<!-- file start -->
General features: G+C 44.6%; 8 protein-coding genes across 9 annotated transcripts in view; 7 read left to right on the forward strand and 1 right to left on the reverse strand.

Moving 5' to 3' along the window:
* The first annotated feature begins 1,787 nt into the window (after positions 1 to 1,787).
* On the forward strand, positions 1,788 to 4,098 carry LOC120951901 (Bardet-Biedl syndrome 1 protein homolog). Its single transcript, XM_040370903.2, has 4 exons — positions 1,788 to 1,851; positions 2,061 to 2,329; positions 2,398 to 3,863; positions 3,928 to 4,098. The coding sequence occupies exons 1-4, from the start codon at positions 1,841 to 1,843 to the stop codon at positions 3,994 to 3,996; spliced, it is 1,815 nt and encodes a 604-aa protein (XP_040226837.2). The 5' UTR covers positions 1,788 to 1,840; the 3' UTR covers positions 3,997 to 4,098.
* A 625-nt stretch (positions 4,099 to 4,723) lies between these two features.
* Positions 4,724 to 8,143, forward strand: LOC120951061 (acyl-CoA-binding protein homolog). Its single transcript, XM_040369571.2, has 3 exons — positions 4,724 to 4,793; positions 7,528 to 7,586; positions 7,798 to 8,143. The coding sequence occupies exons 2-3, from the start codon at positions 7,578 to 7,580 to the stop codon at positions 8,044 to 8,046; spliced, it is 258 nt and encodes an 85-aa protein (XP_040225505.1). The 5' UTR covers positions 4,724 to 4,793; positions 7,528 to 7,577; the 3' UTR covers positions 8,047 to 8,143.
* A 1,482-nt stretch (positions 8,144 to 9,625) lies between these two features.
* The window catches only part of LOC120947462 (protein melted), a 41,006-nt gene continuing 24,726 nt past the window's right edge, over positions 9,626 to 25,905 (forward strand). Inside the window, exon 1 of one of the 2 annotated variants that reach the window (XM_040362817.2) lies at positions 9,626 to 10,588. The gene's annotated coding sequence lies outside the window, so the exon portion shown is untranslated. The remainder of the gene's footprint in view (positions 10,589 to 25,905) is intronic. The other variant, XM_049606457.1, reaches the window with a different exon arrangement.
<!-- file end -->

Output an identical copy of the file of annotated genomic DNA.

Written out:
General features: G+C 44.6%; 8 protein-coding genes across 9 annotated transcripts in view; 7 read left to right on the forward strand and 1 right to left on the reverse strand.

Moving 5' to 3' along the window:
* The first annotated feature begins 1,787 nt into the window (after positions 1 to 1,787).
* On the forward strand, positions 1,788 to 4,098 carry LOC120951901 (Bardet-Biedl syndrome 1 protein homolog). Its single transcript, XM_040370903.2, has 4 exons — positions 1,788 to 1,851; positions 2,061 to 2,329; positions 2,398 to 3,863; positions 3,928 to 4,098. The coding sequence occupies exons 1-4, from the start codon at positions 1,841 to 1,843 to the stop codon at positions 3,994 to 3,996; spliced, it is 1,815 nt and encodes a 604-aa protein (XP_040226837.2). The 5' UTR covers positions 1,788 to 1,840; the 3' UTR covers positions 3,997 to 4,098.
* A 625-nt stretch (positions 4,099 to 4,723) lies between these two features.
* Positions 4,724 to 8,143, forward strand: LOC120951061 (acyl-CoA-binding protein homolog). Its single transcript, XM_040369571.2, has 3 exons — positions 4,724 to 4,793; positions 7,528 to 7,586; positions 7,798 to 8,143. The coding sequence occupies exons 2-3, from the start codon at positions 7,578 to 7,580 to the stop codon at positions 8,044 to 8,046; spliced, it is 258 nt and encodes an 85-aa protein (XP_040225505.1). The 5' UTR covers positions 4,724 to 4,793; positions 7,528 to 7,577; the 3' UTR covers positions 8,047 to 8,143.
* A 1,482-nt stretch (positions 8,144 to 9,625) lies between these two features.
* The window catches only part of LOC120947462 (protein melted), a 41,006-nt gene continuing 24,726 nt past the window's right edge, over positions 9,626 to 25,905 (forward strand). Inside the window, exon 1 of one of the 2 annotated variants that reach the window (XM_040362817.2) lies at positions 9,626 to 10,588. The gene's annotated coding sequence lies outside the window, so the exon portion shown is untranslated. The remainder of the gene's footprint in view (positions 10,589 to 25,905) is intronic. The other variant, XM_049606457.1, reaches the window with a different exon arrangement.